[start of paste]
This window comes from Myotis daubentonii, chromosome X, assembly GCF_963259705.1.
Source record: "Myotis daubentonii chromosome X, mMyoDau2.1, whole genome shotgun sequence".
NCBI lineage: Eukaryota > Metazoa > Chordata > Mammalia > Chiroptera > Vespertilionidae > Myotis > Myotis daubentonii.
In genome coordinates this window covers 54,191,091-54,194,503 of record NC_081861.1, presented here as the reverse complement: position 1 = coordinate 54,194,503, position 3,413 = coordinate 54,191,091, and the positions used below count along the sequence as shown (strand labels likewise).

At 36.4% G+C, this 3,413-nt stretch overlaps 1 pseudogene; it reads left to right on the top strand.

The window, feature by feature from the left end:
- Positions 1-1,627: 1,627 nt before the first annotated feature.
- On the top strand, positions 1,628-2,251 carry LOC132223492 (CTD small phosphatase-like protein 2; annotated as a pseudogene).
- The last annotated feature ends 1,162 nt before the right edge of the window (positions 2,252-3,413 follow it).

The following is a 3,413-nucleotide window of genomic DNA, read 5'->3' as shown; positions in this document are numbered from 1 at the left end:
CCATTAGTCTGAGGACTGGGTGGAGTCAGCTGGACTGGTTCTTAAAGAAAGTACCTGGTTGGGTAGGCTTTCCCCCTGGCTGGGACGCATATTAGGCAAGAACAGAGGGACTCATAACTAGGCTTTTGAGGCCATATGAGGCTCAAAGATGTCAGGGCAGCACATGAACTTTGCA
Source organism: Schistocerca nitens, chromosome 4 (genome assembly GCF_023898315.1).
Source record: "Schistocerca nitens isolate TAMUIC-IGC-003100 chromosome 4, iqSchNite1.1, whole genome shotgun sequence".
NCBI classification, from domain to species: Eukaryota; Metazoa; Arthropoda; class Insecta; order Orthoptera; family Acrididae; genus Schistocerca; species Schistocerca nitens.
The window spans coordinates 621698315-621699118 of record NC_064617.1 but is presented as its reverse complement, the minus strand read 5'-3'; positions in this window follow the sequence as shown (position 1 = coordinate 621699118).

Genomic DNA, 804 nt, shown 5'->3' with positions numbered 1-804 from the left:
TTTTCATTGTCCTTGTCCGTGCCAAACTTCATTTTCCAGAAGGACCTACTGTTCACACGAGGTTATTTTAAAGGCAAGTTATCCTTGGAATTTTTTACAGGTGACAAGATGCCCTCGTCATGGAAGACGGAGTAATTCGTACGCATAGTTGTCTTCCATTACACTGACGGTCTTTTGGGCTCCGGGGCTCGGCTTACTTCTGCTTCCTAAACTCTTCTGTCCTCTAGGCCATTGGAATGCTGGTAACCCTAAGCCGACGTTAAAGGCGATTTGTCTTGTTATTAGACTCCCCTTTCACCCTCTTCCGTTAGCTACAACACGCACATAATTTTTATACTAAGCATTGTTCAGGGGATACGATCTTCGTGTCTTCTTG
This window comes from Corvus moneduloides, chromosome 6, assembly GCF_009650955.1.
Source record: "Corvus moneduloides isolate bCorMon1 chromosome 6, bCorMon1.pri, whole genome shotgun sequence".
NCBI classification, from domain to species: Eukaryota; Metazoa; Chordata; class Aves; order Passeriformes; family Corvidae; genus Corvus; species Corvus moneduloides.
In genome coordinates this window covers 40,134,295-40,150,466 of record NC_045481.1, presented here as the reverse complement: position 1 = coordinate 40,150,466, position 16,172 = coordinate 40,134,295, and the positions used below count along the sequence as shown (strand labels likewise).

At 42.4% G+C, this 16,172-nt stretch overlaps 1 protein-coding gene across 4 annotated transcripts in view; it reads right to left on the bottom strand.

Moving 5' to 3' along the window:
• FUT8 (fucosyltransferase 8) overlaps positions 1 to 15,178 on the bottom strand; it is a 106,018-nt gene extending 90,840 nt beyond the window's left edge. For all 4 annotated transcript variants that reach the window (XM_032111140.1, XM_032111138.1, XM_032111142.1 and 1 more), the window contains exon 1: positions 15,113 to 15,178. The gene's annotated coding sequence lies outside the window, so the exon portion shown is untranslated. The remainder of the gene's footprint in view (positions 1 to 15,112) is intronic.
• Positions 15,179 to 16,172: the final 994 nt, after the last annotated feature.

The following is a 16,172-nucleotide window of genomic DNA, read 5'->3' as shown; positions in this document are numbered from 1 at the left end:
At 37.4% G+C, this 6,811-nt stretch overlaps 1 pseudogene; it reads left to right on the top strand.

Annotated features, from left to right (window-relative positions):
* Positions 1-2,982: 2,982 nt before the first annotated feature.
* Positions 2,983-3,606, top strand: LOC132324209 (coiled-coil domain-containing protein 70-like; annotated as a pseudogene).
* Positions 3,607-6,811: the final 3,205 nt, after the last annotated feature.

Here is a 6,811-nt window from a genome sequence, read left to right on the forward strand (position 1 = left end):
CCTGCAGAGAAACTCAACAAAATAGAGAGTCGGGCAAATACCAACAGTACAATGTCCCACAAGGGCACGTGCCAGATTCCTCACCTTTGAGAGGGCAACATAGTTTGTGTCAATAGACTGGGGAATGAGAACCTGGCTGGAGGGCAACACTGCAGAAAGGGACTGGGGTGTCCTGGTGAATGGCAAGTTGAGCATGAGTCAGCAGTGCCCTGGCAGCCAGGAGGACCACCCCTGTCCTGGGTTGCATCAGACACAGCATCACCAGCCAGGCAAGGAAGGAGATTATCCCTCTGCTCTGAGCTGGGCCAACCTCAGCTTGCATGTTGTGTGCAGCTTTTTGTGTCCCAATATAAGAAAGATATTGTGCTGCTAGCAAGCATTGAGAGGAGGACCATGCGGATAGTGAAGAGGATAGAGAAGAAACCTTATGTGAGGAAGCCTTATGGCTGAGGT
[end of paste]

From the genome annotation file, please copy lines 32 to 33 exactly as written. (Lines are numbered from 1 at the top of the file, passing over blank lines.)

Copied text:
Here is a 6,811-nt window from a genome sequence, read left to right on the forward strand (position 1 = left end):
CCTGCAGAGAAACTCAACAAAATAGAGAGTCGGGCAAATACCAACAGTACAATGTCCCACAAGGGCACGTGCCAGATTCCTCACCTTTGAGAGGGCAACATAGTTTGTGTCAATAGACTGGGGAATGAGAACCTGGCTGGAGGGCAACACTGCAGAAAGGGACTGGGGTGTCCTGGTGAATGGCAAGTTGAGCATGAGTCAGCAGTGCCCTGGCAGCCAGGAGGACCACCCCTGTCCTGGGTTGCATCAGACACAGCATCACCAGCCAGGCAAGGAAGGAGATTATCCCTCTGCTCTGAGCTGGGCCAACCTCAGCTTGCATGTTGTGTGCAGCTTTTTGTGTCCCAATATAAGAAAGATATTGTGCTGCTAGCAAGCATTGAGAGGAGGACCATGCGGATAGTGAAGAGGATAGAGAAGAAACCTTATGTGAGGAAGCCTTATGGCTGAGGT